The ziggurat's base measures 69m x 67m and it was constructed of large, well-tempered liben with many stamped baked bricks incorporated into the structure, bearing the name of Kurigalzu and his dedication of the temple E-U-GAL to Enlil. Facing the front, the Ziggurat can be approached from three main staircases leading up to the first level. Standing upright on the level withholds a terraced compound, built by layers of receding levels. At its core, there are consistent sun-dried square bricks with reed mats placed in every seven layers of brick to help hold the structure altogether. An axial flight of steps was discovered running outwards from the center of the side of the ziggurat towards the temple-complex and was built of solid kiln-baked brick set in bitumen.
In Kassite times the area was defined by a large wall that enclosed about 225 hectares (560 acres). The wall, originally built by Kurigalzu I, was later rebuilt by Kurigalzu II (c. 1332—1308 BC). The site has several defined areas, Mound A (100 meters south of the ziggurat), Tell Ahmar, Tell Abu Shijar, Tell al-Abyad, and a private housing area. The main elements, ziggurat, palaces, etc are all within the city wall. The currently known structures of the site consist of nine temples (T1 to T9), with T1 being the ziggurat and associated temple to Enlil, three palaces (P1 to T3), and five housing areas (H1 to H5)
The site was visited by Bengt Bengtsson Oxenstierna in 1616. Agar Quf first appeared on a modern map by Edward Ives in 1773. The site was then described by Claudius James Rich in 1811. Aqar Quf (referred to then as Akerkuf, Agger Koof, or Akar-kuf) was visited and examined in 1837 by Francis Rawdon Chesney. The name of Dur-Kurigalzu was identified by Henry Rawlinson in the mid-19th century.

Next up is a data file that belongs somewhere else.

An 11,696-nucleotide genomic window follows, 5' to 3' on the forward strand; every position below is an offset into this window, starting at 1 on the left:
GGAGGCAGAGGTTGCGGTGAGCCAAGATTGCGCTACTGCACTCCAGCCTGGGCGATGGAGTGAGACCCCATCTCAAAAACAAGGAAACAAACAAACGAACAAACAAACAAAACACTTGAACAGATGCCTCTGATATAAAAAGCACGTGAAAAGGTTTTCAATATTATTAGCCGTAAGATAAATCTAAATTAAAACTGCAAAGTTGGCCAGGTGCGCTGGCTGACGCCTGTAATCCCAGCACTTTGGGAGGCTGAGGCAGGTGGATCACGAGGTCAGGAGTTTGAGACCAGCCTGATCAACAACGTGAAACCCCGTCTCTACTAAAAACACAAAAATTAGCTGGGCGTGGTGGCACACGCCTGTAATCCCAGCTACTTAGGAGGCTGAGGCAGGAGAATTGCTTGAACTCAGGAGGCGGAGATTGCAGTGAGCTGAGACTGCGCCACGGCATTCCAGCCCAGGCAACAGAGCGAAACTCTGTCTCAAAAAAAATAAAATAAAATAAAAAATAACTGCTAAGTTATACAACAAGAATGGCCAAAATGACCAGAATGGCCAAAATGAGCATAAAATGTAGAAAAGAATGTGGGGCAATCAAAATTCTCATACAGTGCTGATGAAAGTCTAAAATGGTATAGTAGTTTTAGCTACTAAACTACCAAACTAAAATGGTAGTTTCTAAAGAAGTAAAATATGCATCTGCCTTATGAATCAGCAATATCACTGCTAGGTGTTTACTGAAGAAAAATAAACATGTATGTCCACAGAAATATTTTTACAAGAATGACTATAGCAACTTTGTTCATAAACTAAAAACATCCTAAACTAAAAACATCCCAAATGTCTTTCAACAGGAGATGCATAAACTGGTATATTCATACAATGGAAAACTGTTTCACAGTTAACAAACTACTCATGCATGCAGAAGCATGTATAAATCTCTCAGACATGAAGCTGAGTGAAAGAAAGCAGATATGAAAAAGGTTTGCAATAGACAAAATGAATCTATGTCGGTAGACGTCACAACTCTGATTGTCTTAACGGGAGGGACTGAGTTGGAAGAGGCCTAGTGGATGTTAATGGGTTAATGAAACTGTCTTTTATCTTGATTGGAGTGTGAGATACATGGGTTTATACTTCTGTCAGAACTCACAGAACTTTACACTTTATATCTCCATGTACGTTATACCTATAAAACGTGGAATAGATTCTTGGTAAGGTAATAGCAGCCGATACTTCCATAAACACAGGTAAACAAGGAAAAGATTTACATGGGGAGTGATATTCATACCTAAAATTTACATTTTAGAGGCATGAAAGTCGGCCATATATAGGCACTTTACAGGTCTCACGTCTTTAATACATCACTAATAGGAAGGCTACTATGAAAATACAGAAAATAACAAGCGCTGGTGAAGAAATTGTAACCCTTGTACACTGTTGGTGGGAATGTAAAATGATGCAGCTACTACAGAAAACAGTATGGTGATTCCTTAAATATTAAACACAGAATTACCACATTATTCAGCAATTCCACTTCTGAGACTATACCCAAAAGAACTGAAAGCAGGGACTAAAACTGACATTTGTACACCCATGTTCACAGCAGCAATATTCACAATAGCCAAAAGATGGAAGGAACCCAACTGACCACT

Excavations were conducted from 1942 through 1945, by Taha Baqir and Seton Lloyd in a joint excavation by the Iraqi Directorate-General of Antiquities and the British School of Archaeology in Iraq. Over 100 cuneiform tablets of the Kassite period were recovered, now in the Iraq Museum. A kudurru (IM 49991) dated to year five of Kassite ruler Nazi-Maruttash was also found. During the excavation, 5 fragments of a larger-than-life-size statue were discovered. They contain the longest yet found Kassite Sumerian inscriptions. A baked brick pavement (T5) around two kilometers northwest of Tell al-Abyad was found to be covered with hundreds of broken terracotta figurines dedicated to the god Gula. Bricks found in situ were dated to the reign of Kassite ruler Nazi-Maruttash. The excavations included the ziggurat, three temples, and part of the palace of Dur-Kurigalzu II.
In the early 1960s and from 1968 to 1975 the Iraqi Directorate-General of Antiquities continued to do some excavation around the ziggurat as part of a restoration project under Saddam Hussein The three excavated areas are the mound of Aqar Quf (including the ziggurat and large temple), a public building (approximately 100 metres (330 ft) to the west), and Tell al-Abyad where a large palace was partially uncovered (about 1 kilometre (0.62 mi) to the south-west). Several burned cuneiform tables dated to the reign of Marduk-apla-iddina I were found there. As part of a temple restoration a pottery jar was found containing 220 Islamic silver dirhem coins from the Ilkhanid period.